In my experience, certain muscle groups are just better suited for endurance training than others. Muscles that support fine motor skills, as well as those involved in rotational movements, are two examples that come to mind.
But I know that from experience. How can you tell when the muscles you want to work are the kind that will respond well to increased repetition count and lower resistance — based solely on their physiological tendencies?
All muscle groups are not created equal, especially in terms of their form, function and injury risk. For this reason, it's important to think of resistance levels and repetition counts as changeable factors depending on the muscle groups involved in a given exercise. As a general rule, one should use lower resistance and higher repetition ranges for smaller muscle groups, or those in areas of the body that are frequently injured.
I classify smaller muscle groups as those not included in the "primary eight": shoulders, quadriceps, gluteals, hamstrings, biceps, triceps, chest and latissimus dorsi. So, the calves, forearms and other minor muscle groups would fall into the "smaller" category under this rule.
I feel it's not worth the risk to use high resistance levels for the smaller muscle groups, as their range of motion is usually limited and there's no real upside to heavy lifting in these areas. The larger muscle groups definitely need to be challenged with higher resistance as they are capable of producing much more power based on the amount and size of muscle fibers involved.
The function of a muscle group is also an important consideration in terms of resistance levels and rep ranges. It doesn't make sense to perform three repetitions under high resistance for a lower back exercise when the function of those muscles is more about long-term support and endurance. This is why an isometric movement or 20+ repetition exercise is often chosen for the foundational muscle groups in the core — such as the lower back.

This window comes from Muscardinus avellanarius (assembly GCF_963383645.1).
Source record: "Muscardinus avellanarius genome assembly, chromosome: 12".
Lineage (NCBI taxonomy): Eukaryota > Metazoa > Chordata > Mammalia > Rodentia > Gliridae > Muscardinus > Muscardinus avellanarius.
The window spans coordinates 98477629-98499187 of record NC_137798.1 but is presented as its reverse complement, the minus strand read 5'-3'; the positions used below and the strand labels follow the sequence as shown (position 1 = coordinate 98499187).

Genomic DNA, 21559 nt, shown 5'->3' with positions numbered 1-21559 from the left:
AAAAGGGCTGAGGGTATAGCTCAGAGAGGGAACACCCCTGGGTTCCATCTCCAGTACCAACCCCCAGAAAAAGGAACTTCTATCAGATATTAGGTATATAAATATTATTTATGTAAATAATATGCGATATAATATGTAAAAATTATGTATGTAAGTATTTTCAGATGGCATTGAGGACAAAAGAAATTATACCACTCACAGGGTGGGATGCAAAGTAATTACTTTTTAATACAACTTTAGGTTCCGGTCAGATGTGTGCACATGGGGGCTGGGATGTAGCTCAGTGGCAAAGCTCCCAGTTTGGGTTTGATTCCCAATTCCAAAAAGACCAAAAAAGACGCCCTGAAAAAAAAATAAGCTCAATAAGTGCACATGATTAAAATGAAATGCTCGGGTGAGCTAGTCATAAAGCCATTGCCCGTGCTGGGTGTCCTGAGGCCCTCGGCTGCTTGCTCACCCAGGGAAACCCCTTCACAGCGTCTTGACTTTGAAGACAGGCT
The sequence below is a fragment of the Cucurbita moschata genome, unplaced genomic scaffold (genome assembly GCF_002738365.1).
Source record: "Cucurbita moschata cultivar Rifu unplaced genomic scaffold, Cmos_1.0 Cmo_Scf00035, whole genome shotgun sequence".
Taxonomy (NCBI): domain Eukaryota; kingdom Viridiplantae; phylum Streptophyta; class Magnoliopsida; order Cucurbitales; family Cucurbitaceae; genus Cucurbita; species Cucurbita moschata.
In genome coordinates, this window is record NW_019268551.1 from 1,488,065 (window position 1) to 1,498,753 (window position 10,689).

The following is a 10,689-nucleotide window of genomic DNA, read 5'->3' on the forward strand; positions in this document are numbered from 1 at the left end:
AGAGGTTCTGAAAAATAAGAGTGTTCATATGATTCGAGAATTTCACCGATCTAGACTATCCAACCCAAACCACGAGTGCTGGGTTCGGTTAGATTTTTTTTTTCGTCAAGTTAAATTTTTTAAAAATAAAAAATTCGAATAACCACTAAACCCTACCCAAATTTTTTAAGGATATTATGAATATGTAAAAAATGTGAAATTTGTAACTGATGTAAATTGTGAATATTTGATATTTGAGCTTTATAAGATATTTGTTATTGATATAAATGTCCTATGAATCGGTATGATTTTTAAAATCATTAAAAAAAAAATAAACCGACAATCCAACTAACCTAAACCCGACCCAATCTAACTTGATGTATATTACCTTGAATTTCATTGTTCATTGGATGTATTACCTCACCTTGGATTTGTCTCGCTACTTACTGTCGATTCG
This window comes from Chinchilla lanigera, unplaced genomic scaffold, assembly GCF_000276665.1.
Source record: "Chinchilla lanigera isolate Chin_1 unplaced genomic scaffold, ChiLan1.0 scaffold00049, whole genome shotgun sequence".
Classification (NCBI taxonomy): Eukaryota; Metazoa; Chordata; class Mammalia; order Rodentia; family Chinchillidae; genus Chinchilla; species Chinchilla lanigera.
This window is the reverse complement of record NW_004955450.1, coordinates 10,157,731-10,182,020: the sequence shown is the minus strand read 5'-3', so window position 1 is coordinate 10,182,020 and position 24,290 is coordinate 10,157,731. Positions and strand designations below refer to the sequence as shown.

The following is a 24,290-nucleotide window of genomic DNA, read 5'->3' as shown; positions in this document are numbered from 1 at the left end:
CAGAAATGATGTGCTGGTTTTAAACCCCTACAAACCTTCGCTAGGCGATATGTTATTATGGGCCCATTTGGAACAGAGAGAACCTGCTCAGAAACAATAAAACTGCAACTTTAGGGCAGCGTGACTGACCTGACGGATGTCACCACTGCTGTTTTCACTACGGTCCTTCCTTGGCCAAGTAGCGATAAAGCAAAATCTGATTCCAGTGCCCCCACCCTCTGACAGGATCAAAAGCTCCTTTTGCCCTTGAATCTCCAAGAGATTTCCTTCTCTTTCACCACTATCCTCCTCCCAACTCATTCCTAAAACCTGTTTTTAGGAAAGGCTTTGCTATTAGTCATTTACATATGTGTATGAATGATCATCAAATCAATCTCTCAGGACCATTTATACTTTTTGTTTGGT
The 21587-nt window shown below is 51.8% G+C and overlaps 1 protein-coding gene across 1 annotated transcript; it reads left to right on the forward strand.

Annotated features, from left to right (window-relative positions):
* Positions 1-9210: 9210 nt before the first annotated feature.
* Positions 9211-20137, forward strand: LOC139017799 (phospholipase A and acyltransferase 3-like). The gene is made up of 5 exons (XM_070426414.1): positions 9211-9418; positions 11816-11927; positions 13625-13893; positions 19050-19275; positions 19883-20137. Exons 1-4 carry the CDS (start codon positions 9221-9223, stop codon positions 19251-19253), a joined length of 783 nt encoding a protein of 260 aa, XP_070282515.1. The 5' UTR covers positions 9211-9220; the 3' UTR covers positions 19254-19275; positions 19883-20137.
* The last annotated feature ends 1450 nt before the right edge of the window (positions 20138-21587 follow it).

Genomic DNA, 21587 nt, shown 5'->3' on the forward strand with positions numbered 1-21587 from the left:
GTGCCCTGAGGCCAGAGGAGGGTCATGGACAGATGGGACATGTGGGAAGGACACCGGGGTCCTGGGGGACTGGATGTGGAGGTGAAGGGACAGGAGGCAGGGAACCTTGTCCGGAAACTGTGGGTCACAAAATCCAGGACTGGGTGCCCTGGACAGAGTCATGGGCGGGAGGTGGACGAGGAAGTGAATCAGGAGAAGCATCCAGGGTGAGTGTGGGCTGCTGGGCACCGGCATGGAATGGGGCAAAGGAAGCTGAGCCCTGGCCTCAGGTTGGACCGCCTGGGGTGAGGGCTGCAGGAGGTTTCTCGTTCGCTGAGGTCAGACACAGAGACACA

This week's exercise is a great demonstration of a traditional strength movement that's been altered to one that's more endurance based. The 3-Way Shoulder Raise is particularly effective for those looking to build up shoulder endurance with very low risk for injury.
1. Select a pair of light dumbbells and stand with your feet shoulder-width apart.
2. Hold the dumbbells at your sides with the palms facing you.
3. Perform a lateral raise by raising each dumbbell while keeping the arms straight (soft elbows).
4. As the dumbbells become parallel with the shoulders, slowly lower back down.
5. For the second rep, move the dumbbells slightly closer to your body's midline (about 45 degrees from the shoulder) and perform another shoulder raise, then lower back down.
6. Slide the dumbbells closer to the body's midline and raise again, this time performing a front raise with the dumbbells directly in front of the body.
7. Once you've done all three raises, reverse the repetition order and move outward.
8. Continue for nine total repetitions, performing three of each type of raise.
The 3-Way Shoulder Raise is fantastic because the repetition design demands endurance. There's no need to slow down each repetition too much, but the sheer number of repetitions forces one to use lower resistance levels in order to finish the set. Enjoy!
Matt Parrott has a doctorate in education (sport studies) and a master's in kinesiology and is certified by the American College of Sports Medicine.
Style on 12/16/2019